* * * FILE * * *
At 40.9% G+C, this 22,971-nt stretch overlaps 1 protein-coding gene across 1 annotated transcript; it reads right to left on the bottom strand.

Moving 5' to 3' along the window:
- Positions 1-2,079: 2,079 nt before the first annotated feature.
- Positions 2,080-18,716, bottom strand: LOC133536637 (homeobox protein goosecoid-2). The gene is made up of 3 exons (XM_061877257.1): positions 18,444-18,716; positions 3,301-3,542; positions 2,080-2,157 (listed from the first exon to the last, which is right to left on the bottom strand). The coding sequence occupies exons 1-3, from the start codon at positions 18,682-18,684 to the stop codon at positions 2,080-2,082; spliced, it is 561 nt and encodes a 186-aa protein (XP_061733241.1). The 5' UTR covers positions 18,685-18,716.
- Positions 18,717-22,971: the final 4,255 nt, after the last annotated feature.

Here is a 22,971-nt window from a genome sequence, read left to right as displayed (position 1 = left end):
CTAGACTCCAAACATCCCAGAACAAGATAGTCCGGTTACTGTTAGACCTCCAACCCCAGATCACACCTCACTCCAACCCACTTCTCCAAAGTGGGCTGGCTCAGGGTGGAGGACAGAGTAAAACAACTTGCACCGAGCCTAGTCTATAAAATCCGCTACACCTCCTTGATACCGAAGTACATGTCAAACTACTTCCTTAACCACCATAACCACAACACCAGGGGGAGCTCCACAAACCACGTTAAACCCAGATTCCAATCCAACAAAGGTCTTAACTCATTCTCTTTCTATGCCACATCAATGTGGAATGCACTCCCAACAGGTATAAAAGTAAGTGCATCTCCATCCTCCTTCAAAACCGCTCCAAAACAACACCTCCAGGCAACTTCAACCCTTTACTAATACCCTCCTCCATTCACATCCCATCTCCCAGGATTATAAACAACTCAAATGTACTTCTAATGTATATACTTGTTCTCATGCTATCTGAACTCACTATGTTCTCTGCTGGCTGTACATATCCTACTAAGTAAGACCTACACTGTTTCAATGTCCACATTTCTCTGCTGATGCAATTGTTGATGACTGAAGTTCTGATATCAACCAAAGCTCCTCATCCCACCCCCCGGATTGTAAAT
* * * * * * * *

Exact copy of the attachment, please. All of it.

At 40.9% G+C, this 22,971-nt stretch overlaps 1 protein-coding gene across 1 annotated transcript; it reads right to left on the bottom strand.

Moving 5' to 3' along the window:
- Positions 1-2,079: 2,079 nt before the first annotated feature.
- Positions 2,080-18,716, bottom strand: LOC133536637 (homeobox protein goosecoid-2). The gene is made up of 3 exons (XM_061877257.1): positions 18,444-18,716; positions 3,301-3,542; positions 2,080-2,157 (listed from the first exon to the last, which is right to left on the bottom strand). The coding sequence occupies exons 1-3, from the start codon at positions 18,682-18,684 to the stop codon at positions 2,080-2,082; spliced, it is 561 nt and encodes a 186-aa protein (XP_061733241.1). The 5' UTR covers positions 18,685-18,716.
- Positions 18,717-22,971: the final 4,255 nt, after the last annotated feature.

Here is a 22,971-nt window from a genome sequence, read left to right as displayed (position 1 = left end):
CTAGACTCCAAACATCCCAGAACAAGATAGTCCGGTTACTGTTAGACCTCCAACCCCAGATCACACCTCACTCCAACCCACTTCTCCAAAGTGGGCTGGCTCAGGGTGGAGGACAGAGTAAAACAACTTGCACCGAGCCTAGTCTATAAAATCCGCTACACCTCCTTGATACCGAAGTACATGTCAAACTACTTCCTTAACCACCATAACCACAACACCAGGGGGAGCTCCACAAACCACGTTAAACCCAGATTCCAATCCAACAAAGGTCTTAACTCATTCTCTTTCTATGCCACATCAATGTGGAATGCACTCCCAACAGGTATAAAAGTAAGTGCATCTCCATCCTCCTTCAAAACCGCTCCAAAACAACACCTCCAGGCAACTTCAACCCTTTACTAATACCCTCCTCCATTCACATCCCATCTCCCAGGATTATAAACAACTCAAATGTACTTCTAATGTATATACTTGTTCTCATGCTATCTGAACTCACTATGTTCTCTGCTGGCTGTACATATCCTACTAAGTAAGACCTACACTGTTTCAATGTCCACATTTCTCTGCTGATGCAATTGTTGATGACTGAAGTTCTGATATCAACCAAAGCTCCTCATCCCACCCCCCGGATTGTAAAT